It is a well-known fact that the Union Army allowed black men to enlist in their army and these brave soldiers helped win the war; several of them winning the U.S. Medal of
Honor. Their famous deeds like the storming of Fort Wagner by the 54th Massachusetts Regiment are well known; however it is a little known fact that there were actually black
Civil War Confederate soldiers. Why would black soldiers fight for the Confederates, a side which fought to keep the institution of slavery? Why did the Confederates allow black
men, who they considered inferior, to enlist in their army? The answers to these questions along with other interesting facts are included in the list below. This information is
written for both kids and adults.
Interesting Black Confederate Soldiers Facts
How many black Civil War Confederate soldiers there were is not certain. Most experts put the number between 3,000 and 10,000; however others believe there were just a few
hundred. Some of these soldiers were slaves and others were freed black men.
At first the Confederate Congress did not allow the arming of slaves to fight for their cause; this, in some cases, did not include freed blacks. The Congress feared it could
backfire on them and lead to a slave uprising; most also felt this would be a disgrace to the South. It was not until near the very end of the war that the Confederate Congress,
out of desperation, allowed slaves to enlist in their army.
An important fact is that most of these men were compelled to fight for the South in various ways. Some slaves were simply ordered to fight at the threat of being killed by the
Confederates. Others faced harsh treatment if they did not join the Confederates. Freed slaves were often motivated to fight for the South out of fear of re-enslavement.
While most black men who served as soldiers in the Confederate Army or aided the Confederates in other ways were compelled to do so there was the unusual case of The First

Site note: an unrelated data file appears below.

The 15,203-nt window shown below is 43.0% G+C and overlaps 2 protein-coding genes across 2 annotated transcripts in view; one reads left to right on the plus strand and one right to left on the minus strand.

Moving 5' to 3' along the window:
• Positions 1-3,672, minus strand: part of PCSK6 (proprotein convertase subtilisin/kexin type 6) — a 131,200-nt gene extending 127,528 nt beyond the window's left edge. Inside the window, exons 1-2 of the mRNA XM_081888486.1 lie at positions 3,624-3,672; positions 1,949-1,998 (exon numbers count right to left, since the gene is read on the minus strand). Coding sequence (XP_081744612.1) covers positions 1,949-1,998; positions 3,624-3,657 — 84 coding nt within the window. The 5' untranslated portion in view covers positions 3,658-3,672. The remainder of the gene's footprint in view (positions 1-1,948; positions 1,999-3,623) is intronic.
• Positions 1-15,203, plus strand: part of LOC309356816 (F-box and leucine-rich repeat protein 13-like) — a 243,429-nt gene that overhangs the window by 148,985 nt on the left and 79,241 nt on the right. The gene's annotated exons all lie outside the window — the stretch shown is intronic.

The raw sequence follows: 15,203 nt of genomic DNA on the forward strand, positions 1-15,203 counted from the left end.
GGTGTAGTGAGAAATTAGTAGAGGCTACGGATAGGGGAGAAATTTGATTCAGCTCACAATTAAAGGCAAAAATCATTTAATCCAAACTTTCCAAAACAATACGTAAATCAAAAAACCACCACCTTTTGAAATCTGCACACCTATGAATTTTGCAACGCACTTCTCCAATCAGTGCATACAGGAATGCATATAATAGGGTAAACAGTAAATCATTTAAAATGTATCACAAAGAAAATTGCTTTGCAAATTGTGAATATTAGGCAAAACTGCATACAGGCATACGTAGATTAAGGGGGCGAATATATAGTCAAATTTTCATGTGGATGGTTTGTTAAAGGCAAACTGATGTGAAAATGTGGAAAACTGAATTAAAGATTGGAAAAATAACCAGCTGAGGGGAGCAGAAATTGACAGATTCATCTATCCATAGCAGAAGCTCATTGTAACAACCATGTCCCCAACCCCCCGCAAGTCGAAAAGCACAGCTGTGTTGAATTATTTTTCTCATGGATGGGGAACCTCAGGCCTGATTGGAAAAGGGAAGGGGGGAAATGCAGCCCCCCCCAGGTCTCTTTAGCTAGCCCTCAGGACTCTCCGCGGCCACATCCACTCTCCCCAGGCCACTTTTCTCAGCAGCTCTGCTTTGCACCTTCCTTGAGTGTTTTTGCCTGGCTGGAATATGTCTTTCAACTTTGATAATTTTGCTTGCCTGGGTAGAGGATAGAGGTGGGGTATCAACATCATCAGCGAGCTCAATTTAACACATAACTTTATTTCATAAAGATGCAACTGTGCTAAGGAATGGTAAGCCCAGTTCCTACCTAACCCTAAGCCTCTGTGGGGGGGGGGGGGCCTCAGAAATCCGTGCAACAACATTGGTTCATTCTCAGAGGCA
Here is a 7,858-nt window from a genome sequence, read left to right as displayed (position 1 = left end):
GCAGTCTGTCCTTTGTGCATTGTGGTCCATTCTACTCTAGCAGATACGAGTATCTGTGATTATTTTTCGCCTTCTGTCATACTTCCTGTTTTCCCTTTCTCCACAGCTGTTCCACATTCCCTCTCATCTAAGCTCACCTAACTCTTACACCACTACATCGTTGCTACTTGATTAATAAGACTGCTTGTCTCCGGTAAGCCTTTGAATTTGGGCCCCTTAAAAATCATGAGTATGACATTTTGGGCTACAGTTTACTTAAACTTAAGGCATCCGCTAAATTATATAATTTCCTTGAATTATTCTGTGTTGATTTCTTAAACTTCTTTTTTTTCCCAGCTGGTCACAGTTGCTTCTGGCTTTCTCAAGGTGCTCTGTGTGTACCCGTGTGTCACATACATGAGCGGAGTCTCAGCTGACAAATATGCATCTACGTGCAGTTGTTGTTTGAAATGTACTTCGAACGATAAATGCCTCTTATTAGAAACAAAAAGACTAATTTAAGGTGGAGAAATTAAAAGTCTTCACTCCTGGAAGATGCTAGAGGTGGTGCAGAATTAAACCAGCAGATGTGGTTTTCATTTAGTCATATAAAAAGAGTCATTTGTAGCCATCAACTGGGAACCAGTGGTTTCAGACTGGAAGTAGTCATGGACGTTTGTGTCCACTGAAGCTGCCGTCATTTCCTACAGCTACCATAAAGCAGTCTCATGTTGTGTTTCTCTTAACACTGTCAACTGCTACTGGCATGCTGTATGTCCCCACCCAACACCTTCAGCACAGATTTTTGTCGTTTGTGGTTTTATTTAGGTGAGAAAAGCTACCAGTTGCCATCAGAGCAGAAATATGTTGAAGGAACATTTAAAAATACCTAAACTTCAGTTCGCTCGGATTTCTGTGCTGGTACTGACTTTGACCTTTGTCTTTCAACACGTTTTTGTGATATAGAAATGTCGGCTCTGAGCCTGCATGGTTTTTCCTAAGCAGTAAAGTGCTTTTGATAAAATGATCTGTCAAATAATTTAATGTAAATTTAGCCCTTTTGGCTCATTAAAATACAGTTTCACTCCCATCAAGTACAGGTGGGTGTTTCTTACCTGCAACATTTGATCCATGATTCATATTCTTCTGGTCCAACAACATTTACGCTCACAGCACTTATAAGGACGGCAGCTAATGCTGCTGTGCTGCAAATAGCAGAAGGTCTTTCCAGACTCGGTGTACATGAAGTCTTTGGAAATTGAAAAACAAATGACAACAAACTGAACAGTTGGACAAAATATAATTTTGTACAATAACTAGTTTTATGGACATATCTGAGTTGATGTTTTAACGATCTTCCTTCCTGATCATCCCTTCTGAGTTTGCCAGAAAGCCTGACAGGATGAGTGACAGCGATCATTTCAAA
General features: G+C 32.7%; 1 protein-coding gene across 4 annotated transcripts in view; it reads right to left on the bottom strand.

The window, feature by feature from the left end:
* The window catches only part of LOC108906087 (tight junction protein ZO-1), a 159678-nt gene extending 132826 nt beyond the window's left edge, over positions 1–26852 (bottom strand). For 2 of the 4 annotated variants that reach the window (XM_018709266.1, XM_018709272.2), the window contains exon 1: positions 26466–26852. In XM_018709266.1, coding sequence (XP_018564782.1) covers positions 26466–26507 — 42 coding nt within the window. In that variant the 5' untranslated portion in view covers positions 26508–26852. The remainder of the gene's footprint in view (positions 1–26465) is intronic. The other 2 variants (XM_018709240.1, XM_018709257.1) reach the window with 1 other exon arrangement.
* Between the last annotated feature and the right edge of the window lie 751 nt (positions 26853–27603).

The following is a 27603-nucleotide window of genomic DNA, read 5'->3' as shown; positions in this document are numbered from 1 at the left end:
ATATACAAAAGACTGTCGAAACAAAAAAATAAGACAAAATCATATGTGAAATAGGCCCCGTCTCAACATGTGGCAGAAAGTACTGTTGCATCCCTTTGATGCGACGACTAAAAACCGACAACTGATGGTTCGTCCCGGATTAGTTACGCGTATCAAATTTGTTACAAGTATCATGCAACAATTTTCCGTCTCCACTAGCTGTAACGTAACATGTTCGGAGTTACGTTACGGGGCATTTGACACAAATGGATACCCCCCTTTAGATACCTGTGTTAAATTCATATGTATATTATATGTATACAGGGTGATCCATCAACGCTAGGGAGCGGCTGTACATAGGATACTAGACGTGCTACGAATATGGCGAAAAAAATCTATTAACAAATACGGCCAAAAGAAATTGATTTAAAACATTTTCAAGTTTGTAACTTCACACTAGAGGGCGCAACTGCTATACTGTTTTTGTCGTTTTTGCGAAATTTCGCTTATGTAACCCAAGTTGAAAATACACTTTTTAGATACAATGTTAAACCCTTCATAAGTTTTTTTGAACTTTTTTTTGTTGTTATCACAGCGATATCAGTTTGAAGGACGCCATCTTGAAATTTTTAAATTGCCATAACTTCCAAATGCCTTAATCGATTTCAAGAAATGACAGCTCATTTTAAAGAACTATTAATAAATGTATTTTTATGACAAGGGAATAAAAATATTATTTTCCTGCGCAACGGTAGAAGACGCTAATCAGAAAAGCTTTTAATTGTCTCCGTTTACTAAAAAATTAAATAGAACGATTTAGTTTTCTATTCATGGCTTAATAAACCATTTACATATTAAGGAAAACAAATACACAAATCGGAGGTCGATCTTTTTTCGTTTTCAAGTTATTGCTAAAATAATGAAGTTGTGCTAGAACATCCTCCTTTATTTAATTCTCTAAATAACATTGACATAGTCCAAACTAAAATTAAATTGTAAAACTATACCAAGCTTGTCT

Louisiana Native Guard. This was a regiment of about 1,000 free black men who sympathized with the Confederacy and chose to fight for them. This regiment never participated in
battle and were never even issued weapons. In February of 1862 the regiment was disbanded after a law was passed requiring Confederate soldiers to be white.
The majority of black soldiers throughout the South never saw combat but rather were put to work on various projects such as building forts.
Some people have questioned whether any black Confederates ever participated in military action. Many cases have been documented that they did see action; in fact the famous
abolitionist Frederick Douglass noted that he spoke with a witness to the First Battle of Bull Run who saw black Confederate soldiers "with muskets on their shoulders and
bullets in their pockets".
One documented case of a black soldier compelled to fight for the South is that of John Parker forced to fire a cannon at Union soldiers during the First Battle of Bull Run. He
later stated that at the battle he had prayed for the Union to win and dreamed he might be able to escape to the Union side.
After devastating defeats at Vicksburg and the Battle of Gettysburg several Confederate generals, including General Lee, urged Confederate President Jefferson Davis to allow
slaves into the army and to grant them their freedom after the war. Davis rejected the idea and not until later in the war when the South's situation was much more desperate were
slaves allowed to join the Confederate Army.
On March 13, 1865 the Confederate Congress authorized the enlistment of black Confederate soldiers. This was way too late to have any effect on the outcome of the war which ended
less than one month later when General Lee surrendered to General Grant ending the American Civil War.